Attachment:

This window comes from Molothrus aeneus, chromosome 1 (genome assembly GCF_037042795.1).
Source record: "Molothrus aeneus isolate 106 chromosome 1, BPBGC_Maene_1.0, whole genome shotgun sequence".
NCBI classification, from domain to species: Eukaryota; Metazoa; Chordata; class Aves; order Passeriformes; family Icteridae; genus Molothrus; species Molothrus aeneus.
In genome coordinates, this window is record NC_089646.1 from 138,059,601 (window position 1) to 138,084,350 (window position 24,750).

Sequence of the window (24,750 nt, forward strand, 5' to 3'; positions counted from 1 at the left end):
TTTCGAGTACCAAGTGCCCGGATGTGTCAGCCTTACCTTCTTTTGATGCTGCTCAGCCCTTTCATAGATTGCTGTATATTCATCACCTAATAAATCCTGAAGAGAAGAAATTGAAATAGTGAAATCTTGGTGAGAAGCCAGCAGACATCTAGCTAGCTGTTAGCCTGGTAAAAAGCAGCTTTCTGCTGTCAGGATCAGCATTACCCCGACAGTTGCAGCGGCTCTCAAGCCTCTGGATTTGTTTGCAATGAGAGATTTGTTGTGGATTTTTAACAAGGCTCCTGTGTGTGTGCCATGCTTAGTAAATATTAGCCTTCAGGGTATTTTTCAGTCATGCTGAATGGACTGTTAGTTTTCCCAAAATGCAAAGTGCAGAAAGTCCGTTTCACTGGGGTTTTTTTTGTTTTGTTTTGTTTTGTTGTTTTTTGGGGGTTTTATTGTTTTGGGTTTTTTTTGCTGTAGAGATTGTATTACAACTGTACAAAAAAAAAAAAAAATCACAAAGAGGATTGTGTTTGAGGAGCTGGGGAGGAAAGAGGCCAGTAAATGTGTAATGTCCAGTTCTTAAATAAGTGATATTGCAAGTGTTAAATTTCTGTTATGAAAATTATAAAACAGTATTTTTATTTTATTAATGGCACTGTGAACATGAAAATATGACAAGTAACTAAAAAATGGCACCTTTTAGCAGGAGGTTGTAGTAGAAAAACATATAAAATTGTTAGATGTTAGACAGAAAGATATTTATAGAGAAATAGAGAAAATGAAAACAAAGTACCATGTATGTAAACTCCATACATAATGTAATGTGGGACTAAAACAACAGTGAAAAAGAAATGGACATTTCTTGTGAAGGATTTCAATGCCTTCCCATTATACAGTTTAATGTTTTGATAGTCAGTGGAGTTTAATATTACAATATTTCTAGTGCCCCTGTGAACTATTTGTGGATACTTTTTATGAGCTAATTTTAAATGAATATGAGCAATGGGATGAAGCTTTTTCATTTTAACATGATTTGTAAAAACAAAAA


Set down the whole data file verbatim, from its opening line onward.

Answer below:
This window comes from Molothrus aeneus, chromosome 1 (genome assembly GCF_037042795.1).
Source record: "Molothrus aeneus isolate 106 chromosome 1, BPBGC_Maene_1.0, whole genome shotgun sequence".
NCBI classification, from domain to species: Eukaryota; Metazoa; Chordata; class Aves; order Passeriformes; family Icteridae; genus Molothrus; species Molothrus aeneus.
In genome coordinates, this window is record NC_089646.1 from 138,059,601 (window position 1) to 138,084,350 (window position 24,750).

Sequence of the window (24,750 nt, forward strand, 5' to 3'; positions counted from 1 at the left end):
TTTCGAGTACCAAGTGCCCGGATGTGTCAGCCTTACCTTCTTTTGATGCTGCTCAGCCCTTTCATAGATTGCTGTATATTCATCACCTAATAAATCCTGAAGAGAAGAAATTGAAATAGTGAAATCTTGGTGAGAAGCCAGCAGACATCTAGCTAGCTGTTAGCCTGGTAAAAAGCAGCTTTCTGCTGTCAGGATCAGCATTACCCCGACAGTTGCAGCGGCTCTCAAGCCTCTGGATTTGTTTGCAATGAGAGATTTGTTGTGGATTTTTAACAAGGCTCCTGTGTGTGTGCCATGCTTAGTAAATATTAGCCTTCAGGGTATTTTTCAGTCATGCTGAATGGACTGTTAGTTTTCCCAAAATGCAAAGTGCAGAAAGTCCGTTTCACTGGGGTTTTTTTTGTTTTGTTTTGTTTTGTTGTTTTTTGGGGGTTTTATTGTTTTGGGTTTTTTTTGCTGTAGAGATTGTATTACAACTGTACAAAAAAAAAAAAAAATCACAAAGAGGATTGTGTTTGAGGAGCTGGGGAGGAAAGAGGCCAGTAAATGTGTAATGTCCAGTTCTTAAATAAGTGATATTGCAAGTGTTAAATTTCTGTTATGAAAATTATAAAACAGTATTTTTATTTTATTAATGGCACTGTGAACATGAAAATATGACAAGTAACTAAAAAATGGCACCTTTTAGCAGGAGGTTGTAGTAGAAAAACATATAAAATTGTTAGATGTTAGACAGAAAGATATTTATAGAGAAATAGAGAAAATGAAAACAAAGTACCATGTATGTAAACTCCATACATAATGTAATGTGGGACTAAAACAACAGTGAAAAAGAAATGGACATTTCTTGTGAAGGATTTCAATGCCTTCCCATTATACAGTTTAATGTTTTGATAGTCAGTGGAGTTTAATATTACAATATTTCTAGTGCCCCTGTGAACTATTTGTGGATACTTTTTATGAGCTAATTTTAAATGAATATGAGCAATGGGATGAAGCTTTTTCATTTTAACATGATTTGTAAAAACAAAAA